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Paper warns Beijing will send warships to Diaoyus if Japan intercepts HK activists

Editorial says Beijing will send warships if Tokyo intercepts Hong Kong activists

PUBLISHED : Wednesday, 15 August, 2012, 12:00am
UPDATED : Thursday, 16 August, 2012, 9:25am

China will be forced to send warships to the disputed Diaoyu Islands if Japan intercepts Hong Kong activists claiming Chinese sovereignty of the islands, an editorial in the Global Times said.

The paper, published under the auspices of the Communist Party mouthpiece People's Daily, said it opposed Japan sending Self-Defence Forces against the eight activists. "If Japan does so on a whim, it will force China to send warships to the Diaoyu Islands' waters … boding ill for East Asian security," it said.

The activists, aboard a Hong Kong fishing boat, Kai Fung No2, are expected to approach the islands - called the Senkakus by Japan - at 11am today - the 67th anniversary of Japan's surrender to Allied powers in the second world war.

The activists - who have lost most of their food rations overboard - decided not to approach Keelung port in Taiwan for supplies last night.

They earlier called at Taichung port, but the local authorities only gave them water and urged them to leave for Keelung to shelter from a coming storm.

Chan Yue-nam, who planned the protest but remains in Hong Kong, said the decision not to restock in Keelung was made after Taiwanese authorities threatened to detain their vessel, which had not applied for a pass to enter the port.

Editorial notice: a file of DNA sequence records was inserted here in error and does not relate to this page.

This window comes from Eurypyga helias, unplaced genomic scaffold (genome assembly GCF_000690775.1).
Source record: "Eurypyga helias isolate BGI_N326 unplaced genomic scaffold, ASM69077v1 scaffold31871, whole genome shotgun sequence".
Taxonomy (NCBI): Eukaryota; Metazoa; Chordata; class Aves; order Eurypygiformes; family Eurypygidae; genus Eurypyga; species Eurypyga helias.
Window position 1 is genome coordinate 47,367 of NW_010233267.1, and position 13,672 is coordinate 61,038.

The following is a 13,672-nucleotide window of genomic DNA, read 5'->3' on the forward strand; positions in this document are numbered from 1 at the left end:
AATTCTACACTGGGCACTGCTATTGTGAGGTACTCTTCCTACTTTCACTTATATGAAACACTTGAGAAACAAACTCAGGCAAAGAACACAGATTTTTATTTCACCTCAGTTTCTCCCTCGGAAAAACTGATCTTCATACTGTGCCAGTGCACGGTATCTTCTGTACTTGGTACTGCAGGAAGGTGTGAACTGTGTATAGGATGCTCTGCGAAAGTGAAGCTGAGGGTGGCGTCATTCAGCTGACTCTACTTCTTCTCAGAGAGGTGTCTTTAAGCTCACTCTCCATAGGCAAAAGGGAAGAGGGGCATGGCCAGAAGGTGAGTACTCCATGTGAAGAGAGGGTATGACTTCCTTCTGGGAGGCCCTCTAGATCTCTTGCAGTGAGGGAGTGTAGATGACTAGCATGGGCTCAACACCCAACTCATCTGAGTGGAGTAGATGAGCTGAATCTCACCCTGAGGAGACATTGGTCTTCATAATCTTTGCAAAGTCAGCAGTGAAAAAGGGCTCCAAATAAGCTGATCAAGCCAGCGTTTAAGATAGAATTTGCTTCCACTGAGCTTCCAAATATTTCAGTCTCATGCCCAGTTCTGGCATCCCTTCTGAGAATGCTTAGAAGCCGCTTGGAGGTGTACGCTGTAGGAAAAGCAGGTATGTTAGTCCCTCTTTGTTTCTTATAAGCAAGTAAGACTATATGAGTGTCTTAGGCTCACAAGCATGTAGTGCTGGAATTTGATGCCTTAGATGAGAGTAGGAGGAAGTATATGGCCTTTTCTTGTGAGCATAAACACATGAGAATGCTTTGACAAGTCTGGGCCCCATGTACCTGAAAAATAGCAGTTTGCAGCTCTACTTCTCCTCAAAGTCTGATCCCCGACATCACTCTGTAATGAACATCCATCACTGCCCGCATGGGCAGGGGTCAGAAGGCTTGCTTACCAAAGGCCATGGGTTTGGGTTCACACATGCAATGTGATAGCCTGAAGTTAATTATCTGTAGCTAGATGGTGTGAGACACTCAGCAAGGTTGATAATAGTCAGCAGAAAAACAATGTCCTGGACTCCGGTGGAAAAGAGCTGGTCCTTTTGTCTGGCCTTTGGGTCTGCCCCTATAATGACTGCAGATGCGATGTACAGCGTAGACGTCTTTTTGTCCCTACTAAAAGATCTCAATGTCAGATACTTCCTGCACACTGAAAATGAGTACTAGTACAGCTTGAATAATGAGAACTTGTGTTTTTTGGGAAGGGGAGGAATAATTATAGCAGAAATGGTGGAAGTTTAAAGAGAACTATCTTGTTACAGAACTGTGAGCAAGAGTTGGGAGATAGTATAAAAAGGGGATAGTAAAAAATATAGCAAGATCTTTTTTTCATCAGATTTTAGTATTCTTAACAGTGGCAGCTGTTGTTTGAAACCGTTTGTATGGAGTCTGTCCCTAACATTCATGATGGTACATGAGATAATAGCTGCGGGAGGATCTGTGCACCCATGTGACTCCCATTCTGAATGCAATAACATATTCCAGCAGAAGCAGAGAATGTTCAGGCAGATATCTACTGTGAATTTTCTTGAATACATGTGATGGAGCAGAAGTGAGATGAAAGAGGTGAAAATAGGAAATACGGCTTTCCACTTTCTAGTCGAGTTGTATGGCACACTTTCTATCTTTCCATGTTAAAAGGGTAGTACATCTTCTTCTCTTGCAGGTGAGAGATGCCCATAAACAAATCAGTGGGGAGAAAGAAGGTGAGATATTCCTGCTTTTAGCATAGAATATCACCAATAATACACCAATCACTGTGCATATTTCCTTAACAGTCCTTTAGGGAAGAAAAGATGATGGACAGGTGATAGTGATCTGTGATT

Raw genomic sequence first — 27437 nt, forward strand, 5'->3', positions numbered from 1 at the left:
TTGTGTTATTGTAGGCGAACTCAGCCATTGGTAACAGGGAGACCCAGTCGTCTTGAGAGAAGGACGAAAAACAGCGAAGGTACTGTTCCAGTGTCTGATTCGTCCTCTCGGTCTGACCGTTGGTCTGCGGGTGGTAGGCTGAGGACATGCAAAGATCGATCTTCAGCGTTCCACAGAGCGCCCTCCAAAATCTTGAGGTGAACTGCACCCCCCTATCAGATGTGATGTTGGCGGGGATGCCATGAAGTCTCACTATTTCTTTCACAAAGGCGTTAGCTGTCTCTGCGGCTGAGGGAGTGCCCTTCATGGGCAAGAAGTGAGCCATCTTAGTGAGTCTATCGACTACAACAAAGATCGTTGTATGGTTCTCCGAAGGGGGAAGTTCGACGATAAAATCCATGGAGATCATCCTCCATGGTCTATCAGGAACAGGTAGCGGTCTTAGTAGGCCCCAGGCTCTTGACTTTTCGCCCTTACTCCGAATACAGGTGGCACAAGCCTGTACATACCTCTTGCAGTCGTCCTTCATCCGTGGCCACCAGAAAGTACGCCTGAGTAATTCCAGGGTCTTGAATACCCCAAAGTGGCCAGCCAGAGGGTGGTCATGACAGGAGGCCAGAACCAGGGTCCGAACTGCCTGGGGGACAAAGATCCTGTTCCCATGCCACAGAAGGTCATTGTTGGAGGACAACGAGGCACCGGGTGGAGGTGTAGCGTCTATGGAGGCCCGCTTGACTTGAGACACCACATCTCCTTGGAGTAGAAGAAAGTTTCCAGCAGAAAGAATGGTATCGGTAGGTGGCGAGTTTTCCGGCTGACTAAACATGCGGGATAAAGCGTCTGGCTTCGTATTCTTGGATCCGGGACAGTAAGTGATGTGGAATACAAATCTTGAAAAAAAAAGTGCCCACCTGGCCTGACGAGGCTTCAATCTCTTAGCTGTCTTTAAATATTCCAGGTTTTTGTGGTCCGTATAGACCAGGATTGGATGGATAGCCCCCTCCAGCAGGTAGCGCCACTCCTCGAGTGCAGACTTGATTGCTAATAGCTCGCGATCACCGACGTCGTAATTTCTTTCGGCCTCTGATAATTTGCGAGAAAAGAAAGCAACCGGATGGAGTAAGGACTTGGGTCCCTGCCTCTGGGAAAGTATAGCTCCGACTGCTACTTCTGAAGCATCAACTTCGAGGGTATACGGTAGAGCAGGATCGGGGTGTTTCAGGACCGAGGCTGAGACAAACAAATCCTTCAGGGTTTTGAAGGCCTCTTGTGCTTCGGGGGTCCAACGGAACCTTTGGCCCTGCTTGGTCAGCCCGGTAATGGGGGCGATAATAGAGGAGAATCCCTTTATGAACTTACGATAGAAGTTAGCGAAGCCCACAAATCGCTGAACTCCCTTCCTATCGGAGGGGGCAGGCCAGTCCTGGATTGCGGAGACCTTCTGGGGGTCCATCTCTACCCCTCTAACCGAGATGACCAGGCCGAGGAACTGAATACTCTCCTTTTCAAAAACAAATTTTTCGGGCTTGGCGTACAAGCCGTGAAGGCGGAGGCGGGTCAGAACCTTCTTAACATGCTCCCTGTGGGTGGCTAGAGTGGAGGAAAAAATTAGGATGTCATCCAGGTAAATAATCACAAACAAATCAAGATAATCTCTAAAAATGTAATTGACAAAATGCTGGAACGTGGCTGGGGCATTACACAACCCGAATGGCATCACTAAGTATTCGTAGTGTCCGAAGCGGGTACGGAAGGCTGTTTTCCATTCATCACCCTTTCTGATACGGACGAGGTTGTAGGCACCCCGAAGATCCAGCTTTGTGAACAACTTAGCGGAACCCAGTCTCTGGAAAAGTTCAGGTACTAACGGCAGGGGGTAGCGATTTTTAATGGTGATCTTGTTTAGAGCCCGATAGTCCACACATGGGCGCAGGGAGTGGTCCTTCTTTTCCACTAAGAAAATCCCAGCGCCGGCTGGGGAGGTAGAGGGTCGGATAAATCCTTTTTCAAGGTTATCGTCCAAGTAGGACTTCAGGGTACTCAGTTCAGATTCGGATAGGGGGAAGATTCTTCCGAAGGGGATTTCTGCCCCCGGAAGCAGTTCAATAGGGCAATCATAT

He said the storm brewing in the Luzon Strait would have a limited impact on their voyage.

The activists are on board the ship with two reporters and four sailors.

"We will be the only ones to deal with the Japanese, thanks to the Taiwanese authorities, who did not allow their activists to join," said Chan. A Taiwanese vessel was to have sailed from the port of Kengfeng in the island's northeast yesterday but the trip was called off at the last minute due to "government pressure".

"The boat skipper told us at the last minute [that] he could not sail, shortly after we had placed water and other supplies aboard and [were] ready to set off," Hsieh Meng-lin, the leader of six Taiwanese activists, told the South China Morning Post.

"I hope [the Hong Kong activists] keep an eye on changing weather conditions and pay attention to safety while claiming our country's sovereignty," he said.

Taipei meanwhile renewed its claim to the Diaoyus. "President Ma Ying-jeou has made it clear that the government of the Republic of China [as Taiwan calls itself] will by no means make concessions … Not even a single inch," a presidential spokesman said.

Hong Kong Chief Executive Leung Chun-ying said he hoped the activists would return home safely, but sidestepped questions on whether he supported the protest.

The activists succeeded in leaving the city on Sunday, despite a warning from Hong Kong police.



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